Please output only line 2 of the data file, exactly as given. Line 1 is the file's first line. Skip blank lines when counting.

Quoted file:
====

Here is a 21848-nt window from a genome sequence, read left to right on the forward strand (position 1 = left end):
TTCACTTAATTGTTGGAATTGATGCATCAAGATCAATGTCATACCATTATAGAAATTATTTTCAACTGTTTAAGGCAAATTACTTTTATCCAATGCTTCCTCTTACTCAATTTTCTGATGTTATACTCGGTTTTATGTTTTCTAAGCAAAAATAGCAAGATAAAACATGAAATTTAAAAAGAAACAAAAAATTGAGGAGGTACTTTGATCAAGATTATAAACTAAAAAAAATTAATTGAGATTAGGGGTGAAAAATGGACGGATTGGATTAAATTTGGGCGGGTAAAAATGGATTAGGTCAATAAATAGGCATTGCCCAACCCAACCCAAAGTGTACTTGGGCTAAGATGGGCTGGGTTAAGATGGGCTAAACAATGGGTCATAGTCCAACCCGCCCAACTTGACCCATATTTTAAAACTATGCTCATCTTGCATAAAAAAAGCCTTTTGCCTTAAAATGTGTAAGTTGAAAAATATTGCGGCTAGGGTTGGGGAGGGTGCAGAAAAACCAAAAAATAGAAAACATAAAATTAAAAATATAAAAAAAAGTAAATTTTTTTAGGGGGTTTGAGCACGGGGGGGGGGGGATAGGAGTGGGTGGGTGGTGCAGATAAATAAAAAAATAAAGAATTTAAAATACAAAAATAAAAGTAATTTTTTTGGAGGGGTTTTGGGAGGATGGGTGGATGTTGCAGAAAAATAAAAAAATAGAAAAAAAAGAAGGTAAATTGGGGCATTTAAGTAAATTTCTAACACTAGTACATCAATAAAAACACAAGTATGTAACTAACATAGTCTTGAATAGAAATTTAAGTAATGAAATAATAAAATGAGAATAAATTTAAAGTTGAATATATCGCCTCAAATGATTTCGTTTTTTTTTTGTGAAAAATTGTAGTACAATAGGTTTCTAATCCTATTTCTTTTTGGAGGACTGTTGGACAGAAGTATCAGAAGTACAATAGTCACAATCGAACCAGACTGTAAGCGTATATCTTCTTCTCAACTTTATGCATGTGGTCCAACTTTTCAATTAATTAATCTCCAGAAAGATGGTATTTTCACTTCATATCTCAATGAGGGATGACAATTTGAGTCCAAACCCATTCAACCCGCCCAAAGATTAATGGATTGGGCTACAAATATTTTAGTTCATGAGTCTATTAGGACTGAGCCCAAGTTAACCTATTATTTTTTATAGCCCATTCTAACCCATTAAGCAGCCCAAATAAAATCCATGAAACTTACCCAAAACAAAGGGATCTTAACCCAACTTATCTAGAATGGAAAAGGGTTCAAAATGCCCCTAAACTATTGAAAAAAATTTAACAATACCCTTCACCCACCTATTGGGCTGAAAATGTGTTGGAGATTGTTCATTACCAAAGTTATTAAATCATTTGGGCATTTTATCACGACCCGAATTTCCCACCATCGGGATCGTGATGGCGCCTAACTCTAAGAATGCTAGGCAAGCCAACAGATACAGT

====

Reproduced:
TTCACTTAATTGTTGGAATTGATGCATCAAGATCAATGTCATACCATTATAGAAATTATTTTCAACTGTTTAAGGCAAATTACTTTTATCCAATGCTTCCTCTTACTCAATTTTCTGATGTTATACTCGGTTTTATGTTTTCTAAGCAAAAATAGCAAGATAAAACATGAAATTTAAAAAGAAACAAAAAATTGAGGAGGTACTTTGATCAAGATTATAAACTAAAAAAAATTAATTGAGATTAGGGGTGAAAAATGGACGGATTGGATTAAATTTGGGCGGGTAAAAATGGATTAGGTCAATAAATAGGCATTGCCCAACCCAACCCAAAGTGTACTTGGGCTAAGATGGGCTGGGTTAAGATGGGCTAAACAATGGGTCATAGTCCAACCCGCCCAACTTGACCCATATTTTAAAACTATGCTCATCTTGCATAAAAAAAGCCTTTTGCCTTAAAATGTGTAAGTTGAAAAATATTGCGGCTAGGGTTGGGGAGGGTGCAGAAAAACCAAAAAATAGAAAACATAAAATTAAAAATATAAAAAAAAGTAAATTTTTTTAGGGGGTTTGAGCACGGGGGGGGGGGGATAGGAGTGGGTGGGTGGTGCAGATAAATAAAAAAATAAAGAATTTAAAATACAAAAATAAAAGTAATTTTTTTGGAGGGGTTTTGGGAGGATGGGTGGATGTTGCAGAAAAATAAAAAAATAGAAAAAAAAGAAGGTAAATTGGGGCATTTAAGTAAATTTCTAACACTAGTACATCAATAAAAACACAAGTATGTAACTAACATAGTCTTGAATAGAAATTTAAGTAATGAAATAATAAAATGAGAATAAATTTAAAGTTGAATATATCGCCTCAAATGATTTCGTTTTTTTTTTGTGAAAAATTGTAGTACAATAGGTTTCTAATCCTATTTCTTTTTGGAGGACTGTTGGACAGAAGTATCAGAAGTACAATAGTCACAATCGAACCAGACTGTAAGCGTATATCTTCTTCTCAACTTTATGCATGTGGTCCAACTTTTCAATTAATTAATCTCCAGAAAGATGGTATTTTCACTTCATATCTCAATGAGGGATGACAATTTGAGTCCAAACCCATTCAACCCGCCCAAAGATTAATGGATTGGGCTACAAATATTTTAGTTCATGAGTCTATTAGGACTGAGCCCAAGTTAACCTATTATTTTTTATAGCCCATTCTAACCCATTAAGCAGCCCAAATAAAATCCATGAAACTTACCCAAAACAAAGGGATCTTAACCCAACTTATCTAGAATGGAAAAGGGTTCAAAATGCCCCTAAACTATTGAAAAAAATTTAACAATACCCTTCACCCACCTATTGGGCTGAAAATGTGTTGGAGATTGTTCATTACCAAAGTTATTAAATCATTTGGGCATTTTATCACGACCCGAATTTCCCACCATCGGGATCGTGATGGCGCCTAACTCTAAGAATGCTAGGCAAGCCAACAGATACAGT